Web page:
God has entrusted us with the message of reconciliation. What a great risk that was and continues to be.
After hundreds of years of speaking through prophets, God entered creation in the flesh, reconciling the world to Himself through the atoning death of Jesus Christ on the cross. And forty days after His resurrection, Christ returned to the right hand of God the Father waiting for the appointed day of His return to judge the living and the dead. In the mean time, He has entrusted the message of reconciliation with us.
All this is from God, who through Christ reconciled us to himself and gave us the ministry of reconciliation; 19that is, in Christ God was reconciling the world to himself, not counting their trespasses against them, and entrusting to us the message of reconciliation. 20Therefore, we are ambassadors for Christ, God making his appeal through us. We implore you on behalf of Christ, be reconciled to God. (2 Corinthians 5.18-20)
No more burning bushes. No more blinding visions on the road to Damascus. No more wrestling with God on the banks of the Jabbok River. From now on, the message of God working through Christ to forgive sinners and to reconcile them to Himself is now entrusted to the very sinners who have been reconciled.
We all know what it is like to be entrusted with something. When you trust someone, you depend upon them to care for something important. When you tell a friend a secret, you trust them to hold it in confidence and not tell another person. When you take a neighbor’s child to the lake with your family for the day, they are trusting you to care for their child. When a general entrusts a message to a private to seek reinforcements, the fate of the battalion rests upon the faithful delivery of that message. When a work group entrusts one employee with the cost benefit portion of the report, the fate of the group and perhaps the entire company rises and falls upon that person carrying out his or her assigned role. To trust is to depend upon and to risk.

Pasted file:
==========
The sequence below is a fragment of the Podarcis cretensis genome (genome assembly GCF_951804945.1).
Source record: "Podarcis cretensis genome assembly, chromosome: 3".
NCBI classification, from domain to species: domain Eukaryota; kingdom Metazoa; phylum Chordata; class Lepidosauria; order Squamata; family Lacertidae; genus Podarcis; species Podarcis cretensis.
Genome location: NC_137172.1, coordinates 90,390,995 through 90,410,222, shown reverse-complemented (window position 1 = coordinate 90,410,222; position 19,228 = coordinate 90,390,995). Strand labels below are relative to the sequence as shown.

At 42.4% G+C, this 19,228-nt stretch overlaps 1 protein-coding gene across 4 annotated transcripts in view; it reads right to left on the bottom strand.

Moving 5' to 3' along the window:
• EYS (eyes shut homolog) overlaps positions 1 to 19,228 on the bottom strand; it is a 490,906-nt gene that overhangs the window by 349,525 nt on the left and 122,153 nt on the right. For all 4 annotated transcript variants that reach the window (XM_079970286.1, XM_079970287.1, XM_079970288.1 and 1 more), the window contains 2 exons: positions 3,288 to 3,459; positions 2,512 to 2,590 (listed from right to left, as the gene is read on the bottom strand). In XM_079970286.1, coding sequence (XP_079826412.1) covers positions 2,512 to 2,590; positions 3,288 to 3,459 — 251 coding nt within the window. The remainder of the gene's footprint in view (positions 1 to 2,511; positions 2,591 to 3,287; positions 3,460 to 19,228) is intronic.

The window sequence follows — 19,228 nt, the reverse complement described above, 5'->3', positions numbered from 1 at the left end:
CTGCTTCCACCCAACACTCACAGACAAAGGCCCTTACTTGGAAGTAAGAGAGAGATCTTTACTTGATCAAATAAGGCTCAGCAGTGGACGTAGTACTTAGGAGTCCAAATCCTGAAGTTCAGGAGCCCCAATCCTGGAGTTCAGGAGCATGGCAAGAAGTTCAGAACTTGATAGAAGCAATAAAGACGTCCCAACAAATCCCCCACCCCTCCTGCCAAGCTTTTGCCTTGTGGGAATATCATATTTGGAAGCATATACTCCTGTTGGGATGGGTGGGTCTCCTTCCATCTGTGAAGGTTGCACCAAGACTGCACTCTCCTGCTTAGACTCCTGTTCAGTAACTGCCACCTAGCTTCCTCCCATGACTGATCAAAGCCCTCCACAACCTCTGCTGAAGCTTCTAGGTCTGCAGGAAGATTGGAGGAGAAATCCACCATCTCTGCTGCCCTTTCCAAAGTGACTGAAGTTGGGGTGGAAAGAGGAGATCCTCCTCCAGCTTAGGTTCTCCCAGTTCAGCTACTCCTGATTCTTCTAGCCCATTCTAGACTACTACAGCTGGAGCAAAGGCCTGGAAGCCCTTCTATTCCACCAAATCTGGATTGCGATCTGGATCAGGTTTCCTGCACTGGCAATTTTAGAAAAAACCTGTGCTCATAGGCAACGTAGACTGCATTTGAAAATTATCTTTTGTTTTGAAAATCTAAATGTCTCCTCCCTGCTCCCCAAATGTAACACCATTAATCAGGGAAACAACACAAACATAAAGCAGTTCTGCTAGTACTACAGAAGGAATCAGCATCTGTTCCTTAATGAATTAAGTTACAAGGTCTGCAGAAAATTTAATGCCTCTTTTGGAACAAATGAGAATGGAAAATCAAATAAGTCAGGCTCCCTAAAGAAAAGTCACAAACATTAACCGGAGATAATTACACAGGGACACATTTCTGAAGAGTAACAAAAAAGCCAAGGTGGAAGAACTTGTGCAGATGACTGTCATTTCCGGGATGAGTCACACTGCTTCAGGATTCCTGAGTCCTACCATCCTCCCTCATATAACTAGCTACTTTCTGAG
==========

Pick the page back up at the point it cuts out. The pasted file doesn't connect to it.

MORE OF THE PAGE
And there are different levels of trust. If I borrow your pencil, you are entrusting me with a small investment, perhaps 10 cents. If I borrow your car, the trust is higher. If I take your son to the lake with my family, you have entrusted me with a supreme value. The greater the trust, the steeper the risk.
Which helps us to understand what it means that the Lord entrusted us with the message of reconciliation. The message of His life’s work, the message of the eternal plan of God has been entrusted to those who have been reconciled with Him. What a risky plan.
There are so many different ways to fail that trust. We can fail that trust by actually leading others to rebel against Christ and not be reconciled with God. We can fail that trust by distorting the message, making it not about reconciliation but about how we can get God to serve our interests. We can fail the trust by living in such hypocrisy that our message is invalidated by the life we live. And the list goes on and on. The Bible, and history, is replete with examples of how people who bore the name of Jesus have abused the trust.
But there is another way in which we can fail the trust. We can fail the trust by simply refusing to prepare ourselves to share the message. By not caring enough about the trust to equip ourselves to share it, we fail the trust. And God’s plan to reconcile the world to Himself fades away from the consciousness of history simply because we never took the time to learn how to share the message.